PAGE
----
“If I can track my pizza on my phone, why can’t I expect a quick and frictionless rental experience?”
This question – or various iterations of it – is being asked by a whole new generation of renters who have very different expectations of customer service than their parents.
In the age of instant information, where e-commerce makes it possible to shop from anywhere and anytime, tenants no longer want to spend their Saturdays pounding the pavement or filling out dozens of forms. rental request. They don’t expect to deal with real estate agents and property managers who operate in an analog world. And they don’t understand why paying their biggest monthly expense — their rent — isn’t a positive, personalized interaction.
From virtual tours to AI-enabled customer service bots, technology can improve the rental process. Despite rapid advances in real estate technology, many real estate companies operate in an analog world; and that means that from the start of the discovery process to the day they move out, the tenant is beset by pain points.
Generation Rental Ready
But as Generation Rent demands a better rental experience, leaders in the build-to-rent (BTR) industry are answering the call. The savviest operators deliver better customer service – and better rentals – using a platform powered by the smartest smart technology.
Yardi’s latest white paper, Better Rental, explores opportunities in the BTR industry and outlines three of the easiest customer pain points to address. Australian BTR specialist Arklife, featured in the report, reveals some of the processes it automates to make life easier for customers.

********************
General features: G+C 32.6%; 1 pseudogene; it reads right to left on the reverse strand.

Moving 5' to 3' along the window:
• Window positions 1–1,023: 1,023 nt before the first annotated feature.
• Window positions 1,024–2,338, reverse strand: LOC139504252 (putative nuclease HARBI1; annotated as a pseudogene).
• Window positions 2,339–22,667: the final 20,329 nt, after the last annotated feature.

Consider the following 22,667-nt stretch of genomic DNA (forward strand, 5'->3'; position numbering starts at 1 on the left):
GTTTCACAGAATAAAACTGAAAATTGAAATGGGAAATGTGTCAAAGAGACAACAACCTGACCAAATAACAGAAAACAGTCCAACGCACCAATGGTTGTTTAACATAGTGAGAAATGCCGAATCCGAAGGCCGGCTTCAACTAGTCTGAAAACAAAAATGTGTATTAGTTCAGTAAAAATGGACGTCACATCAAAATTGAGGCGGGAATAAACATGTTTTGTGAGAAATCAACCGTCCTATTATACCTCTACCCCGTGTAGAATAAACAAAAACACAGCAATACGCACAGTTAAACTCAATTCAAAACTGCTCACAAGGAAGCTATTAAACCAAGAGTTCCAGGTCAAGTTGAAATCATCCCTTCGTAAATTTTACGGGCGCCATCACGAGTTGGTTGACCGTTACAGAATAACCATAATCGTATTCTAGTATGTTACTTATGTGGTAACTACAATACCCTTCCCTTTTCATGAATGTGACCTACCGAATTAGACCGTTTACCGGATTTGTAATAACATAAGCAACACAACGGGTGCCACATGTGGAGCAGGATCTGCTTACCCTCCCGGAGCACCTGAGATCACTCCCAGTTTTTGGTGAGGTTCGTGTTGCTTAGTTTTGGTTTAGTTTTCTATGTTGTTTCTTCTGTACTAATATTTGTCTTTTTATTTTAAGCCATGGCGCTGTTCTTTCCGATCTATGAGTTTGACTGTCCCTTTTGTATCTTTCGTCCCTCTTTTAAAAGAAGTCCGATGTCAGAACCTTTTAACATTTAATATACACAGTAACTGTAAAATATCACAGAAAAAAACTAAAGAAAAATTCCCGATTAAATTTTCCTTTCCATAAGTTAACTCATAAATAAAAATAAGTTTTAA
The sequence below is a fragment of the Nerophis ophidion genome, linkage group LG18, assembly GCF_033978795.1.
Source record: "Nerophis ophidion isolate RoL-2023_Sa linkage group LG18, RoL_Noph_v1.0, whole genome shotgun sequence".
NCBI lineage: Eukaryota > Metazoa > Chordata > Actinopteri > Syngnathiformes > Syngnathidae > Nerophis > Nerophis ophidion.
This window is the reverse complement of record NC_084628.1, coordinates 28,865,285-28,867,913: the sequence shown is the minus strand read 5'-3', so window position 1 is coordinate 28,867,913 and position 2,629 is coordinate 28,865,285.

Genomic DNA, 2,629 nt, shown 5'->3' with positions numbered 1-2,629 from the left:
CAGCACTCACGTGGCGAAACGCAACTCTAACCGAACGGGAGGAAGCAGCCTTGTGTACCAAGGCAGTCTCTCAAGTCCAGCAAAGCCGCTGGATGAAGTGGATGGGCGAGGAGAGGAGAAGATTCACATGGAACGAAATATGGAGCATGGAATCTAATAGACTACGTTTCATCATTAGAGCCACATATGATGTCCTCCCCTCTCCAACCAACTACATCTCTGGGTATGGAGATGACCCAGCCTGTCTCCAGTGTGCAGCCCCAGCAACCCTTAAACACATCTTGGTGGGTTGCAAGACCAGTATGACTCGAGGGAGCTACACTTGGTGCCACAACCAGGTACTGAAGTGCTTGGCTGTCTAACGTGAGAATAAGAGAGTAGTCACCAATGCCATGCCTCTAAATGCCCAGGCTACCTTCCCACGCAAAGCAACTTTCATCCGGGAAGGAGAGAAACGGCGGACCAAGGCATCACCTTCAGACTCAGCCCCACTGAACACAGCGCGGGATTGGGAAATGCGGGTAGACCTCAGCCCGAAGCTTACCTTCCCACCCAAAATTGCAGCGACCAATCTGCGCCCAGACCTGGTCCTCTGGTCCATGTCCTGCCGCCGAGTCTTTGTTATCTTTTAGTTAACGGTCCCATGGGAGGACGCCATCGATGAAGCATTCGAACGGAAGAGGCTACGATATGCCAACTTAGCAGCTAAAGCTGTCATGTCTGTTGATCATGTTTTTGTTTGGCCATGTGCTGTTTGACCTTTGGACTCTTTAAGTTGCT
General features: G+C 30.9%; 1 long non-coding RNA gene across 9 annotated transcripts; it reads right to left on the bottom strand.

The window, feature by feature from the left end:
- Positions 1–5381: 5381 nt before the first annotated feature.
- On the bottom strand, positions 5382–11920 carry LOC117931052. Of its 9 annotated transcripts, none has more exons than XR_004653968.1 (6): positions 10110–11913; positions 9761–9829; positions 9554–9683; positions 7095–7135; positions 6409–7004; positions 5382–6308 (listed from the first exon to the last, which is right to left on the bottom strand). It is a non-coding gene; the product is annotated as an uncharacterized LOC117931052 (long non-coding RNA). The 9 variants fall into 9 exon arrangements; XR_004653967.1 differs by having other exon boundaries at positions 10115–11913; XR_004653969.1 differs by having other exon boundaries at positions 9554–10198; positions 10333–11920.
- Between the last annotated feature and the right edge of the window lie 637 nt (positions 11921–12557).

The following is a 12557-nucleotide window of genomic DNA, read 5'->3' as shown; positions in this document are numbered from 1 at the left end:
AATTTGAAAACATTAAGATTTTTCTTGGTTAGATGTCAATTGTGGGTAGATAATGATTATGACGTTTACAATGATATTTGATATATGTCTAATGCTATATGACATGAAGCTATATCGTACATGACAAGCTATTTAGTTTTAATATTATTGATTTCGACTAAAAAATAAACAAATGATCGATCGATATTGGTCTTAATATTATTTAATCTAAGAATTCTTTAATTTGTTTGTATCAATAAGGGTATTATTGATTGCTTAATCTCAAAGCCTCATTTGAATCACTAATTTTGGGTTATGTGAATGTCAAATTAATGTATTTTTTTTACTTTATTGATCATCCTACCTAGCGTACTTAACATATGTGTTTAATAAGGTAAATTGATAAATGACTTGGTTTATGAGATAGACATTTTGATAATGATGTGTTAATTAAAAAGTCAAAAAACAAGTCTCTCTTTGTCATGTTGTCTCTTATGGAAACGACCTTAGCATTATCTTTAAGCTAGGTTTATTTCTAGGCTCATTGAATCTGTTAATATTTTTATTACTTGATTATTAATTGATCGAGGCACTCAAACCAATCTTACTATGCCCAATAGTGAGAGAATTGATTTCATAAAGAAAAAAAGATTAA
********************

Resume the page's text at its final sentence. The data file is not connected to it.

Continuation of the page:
Because BTR is designed for tenants, each development is designed and organized for a better rental experience. Think high-quality concierge services and communal facilities, the choice of painting the walls or owning a pet, flexible leases and security of tenure, and professional management and maintenance. of the property.
Build-to-Rent in full swing
BTR is well established in the United States, Europe and the United Kingdom, where it is known as multifamily housing. In the UK, BTR covers 2% of the existing housing stock, while in the US it is 12%. Other markets, such as Australia, are in their infancy. But industry analysts predict that up to 175,000 BTR apartments could be available in Australia within a decade.
Arklife Managing Director Scott Ponton sends a clear message to all BTR operators looking to improve the customer experience: “There is no single technology solution that solves all problems. “evolve, because customers’ pain points move. When you solve one pain point, another arises. Our goal is to listen to our customers and use technology to fix it.”
More importantly, operators need to start seeing their building as a device much like the mobile phone. When we start looking at buildings through this lens, we focus on the user experience. How good is the user interface and functionality? What hardware and software will power our device? And which platform will help us create the best user experience?
While some build-to-hire operators whip up a range of solutions, the smartest BTR specialists embrace a single end-to-end platform. In the United States, for example, 8 million people pay their rent every month through Yardi, and everything from rentals to repairs enables a seamless customer experience.
Our buildings are more than bricks and mortar. These are devices that can increase productivity, performance, and the human experience. This shift in mindset will change how buildings are designed, how services are delivered, how assets are valued, and most importantly, what customers expect from space.